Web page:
Additionally, the Tax Cuts and Jobs Act established new deductions for businesses owned through pass-through entities, such as LLCs. Starting in 2018, owners of such entities may deduct up to 20% of their net business income from their income taxes if they qualify. You qualify for the 20% deduction only if your total taxable income for the year is less than $157,500 (single) or $315,000 (married, filing jointly). If you don’t qualify, being taxed as an S corporation might help you since when you elect S corporation status, you work as your business’s employee and are paid W2 wages instead of reporting all of the LLC’s profits personally. Of course, there are many nuances to tax laws and you should speak with a competent CPA and tax attorney to determine what option is best for you.
Although members must maintain some formalities to retain limited liability, LLCs have far fewer formalities than corporations do. For instance, LLC members get to choose how profits are distributed, unlike corporations where profits must be distributed in proportion to ownership percentage. There are also no membership restrictions when it comes to LLCs, and members can be individuals, corporations, foreign entities, or even other LLCs. LLCs do not issue stock and are not required to hold annual meetings or keep written minutes, which a corporation must do to preserve the liability shield for its owners.
LLCs do have some formalities that must be observed – members must keep their finances separate, not commingle funds, not pay owners ahead of creditors, and must maintain a registered agent and not doing any one of these can expose members to personal liability. Additionally, either before or after filing its articles of organization, the LLC members must enter into an operating agreement, which can be written or verbal, although a formal, written agreement is advisable.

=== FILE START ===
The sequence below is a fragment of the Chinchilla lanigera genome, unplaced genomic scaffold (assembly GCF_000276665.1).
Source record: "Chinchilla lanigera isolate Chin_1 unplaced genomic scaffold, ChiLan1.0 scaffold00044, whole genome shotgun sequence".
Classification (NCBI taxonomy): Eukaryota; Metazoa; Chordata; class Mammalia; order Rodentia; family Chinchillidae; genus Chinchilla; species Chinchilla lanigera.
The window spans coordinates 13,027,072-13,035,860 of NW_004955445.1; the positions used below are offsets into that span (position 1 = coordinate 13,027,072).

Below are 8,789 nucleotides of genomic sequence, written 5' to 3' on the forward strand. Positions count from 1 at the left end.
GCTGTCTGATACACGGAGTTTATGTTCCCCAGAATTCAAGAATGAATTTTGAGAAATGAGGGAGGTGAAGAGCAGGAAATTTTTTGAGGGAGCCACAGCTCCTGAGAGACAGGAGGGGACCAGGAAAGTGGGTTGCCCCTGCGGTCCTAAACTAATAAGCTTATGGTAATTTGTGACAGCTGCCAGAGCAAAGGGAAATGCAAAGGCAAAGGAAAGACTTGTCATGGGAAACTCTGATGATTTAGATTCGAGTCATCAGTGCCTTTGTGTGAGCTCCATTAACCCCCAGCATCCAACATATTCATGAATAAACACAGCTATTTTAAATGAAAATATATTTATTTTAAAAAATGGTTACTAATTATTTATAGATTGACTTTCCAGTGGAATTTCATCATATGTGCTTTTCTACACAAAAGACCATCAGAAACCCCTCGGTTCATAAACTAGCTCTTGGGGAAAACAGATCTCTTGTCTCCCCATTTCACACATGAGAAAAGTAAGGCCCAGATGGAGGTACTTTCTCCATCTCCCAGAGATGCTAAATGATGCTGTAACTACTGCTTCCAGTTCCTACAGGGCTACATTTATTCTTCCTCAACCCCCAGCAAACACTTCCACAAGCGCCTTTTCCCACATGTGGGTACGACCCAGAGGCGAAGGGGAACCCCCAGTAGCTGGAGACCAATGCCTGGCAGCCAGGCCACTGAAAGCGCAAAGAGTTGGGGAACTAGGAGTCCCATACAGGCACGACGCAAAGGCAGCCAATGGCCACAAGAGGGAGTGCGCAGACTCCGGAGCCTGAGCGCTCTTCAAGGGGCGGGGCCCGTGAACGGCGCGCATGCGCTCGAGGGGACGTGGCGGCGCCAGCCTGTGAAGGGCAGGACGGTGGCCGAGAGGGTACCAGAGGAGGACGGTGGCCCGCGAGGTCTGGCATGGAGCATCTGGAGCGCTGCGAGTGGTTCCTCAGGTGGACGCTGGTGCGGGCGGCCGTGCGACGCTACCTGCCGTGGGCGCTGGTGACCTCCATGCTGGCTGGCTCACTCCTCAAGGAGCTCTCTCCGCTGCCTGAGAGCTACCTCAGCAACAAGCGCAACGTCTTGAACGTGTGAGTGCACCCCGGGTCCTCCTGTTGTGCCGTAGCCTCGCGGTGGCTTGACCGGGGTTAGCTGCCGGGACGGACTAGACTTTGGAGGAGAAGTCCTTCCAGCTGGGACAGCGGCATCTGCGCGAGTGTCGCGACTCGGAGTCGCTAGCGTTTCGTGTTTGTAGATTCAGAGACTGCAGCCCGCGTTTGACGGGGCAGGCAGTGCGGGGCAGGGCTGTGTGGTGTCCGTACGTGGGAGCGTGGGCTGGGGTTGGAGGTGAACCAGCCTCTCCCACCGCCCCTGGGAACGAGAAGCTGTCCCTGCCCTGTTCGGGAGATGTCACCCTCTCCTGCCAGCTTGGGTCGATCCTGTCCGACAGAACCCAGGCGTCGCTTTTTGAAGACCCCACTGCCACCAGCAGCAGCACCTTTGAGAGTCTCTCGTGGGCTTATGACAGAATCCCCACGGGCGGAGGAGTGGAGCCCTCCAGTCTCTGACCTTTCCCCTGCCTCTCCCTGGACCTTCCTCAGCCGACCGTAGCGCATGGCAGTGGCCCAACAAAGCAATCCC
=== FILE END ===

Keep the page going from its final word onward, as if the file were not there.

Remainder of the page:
LLC v. Liability Insurance
Understandably some San Diego real estate investors don’t want to go to the trouble of forming and maintaining an LLC since liability insurance is an affordable and simpler option. However, it is not necessarily smart to rely on insurance as your sole source of liability protection. Liability policies have limits, exceptions, and carve-outs that can affect whether or not a circumstance is even covered. Although it is rare to have a loss that exceeds policy limits, it can happen and can have devastating consequences if it does.
There are many benefits of forming an LLC as a landlord, especially if you plan on investing in multiple properties. An LLC is much easier to manage than a corporation, yet provides limited liability and flexible taxation. If you are interested in learning more about creating an LLC for your investment property, please speak to a qualified tax attorney to explore your options
Disclaimer: This information is provided to give a general knowledge of the subject. I am not a CPA or tax attorney, and I do not give tax or legal advice. Every business situation is unique, and taxes and laws change regularly. You should consult with a tax professional and attorney before making any decisions that could affect your business.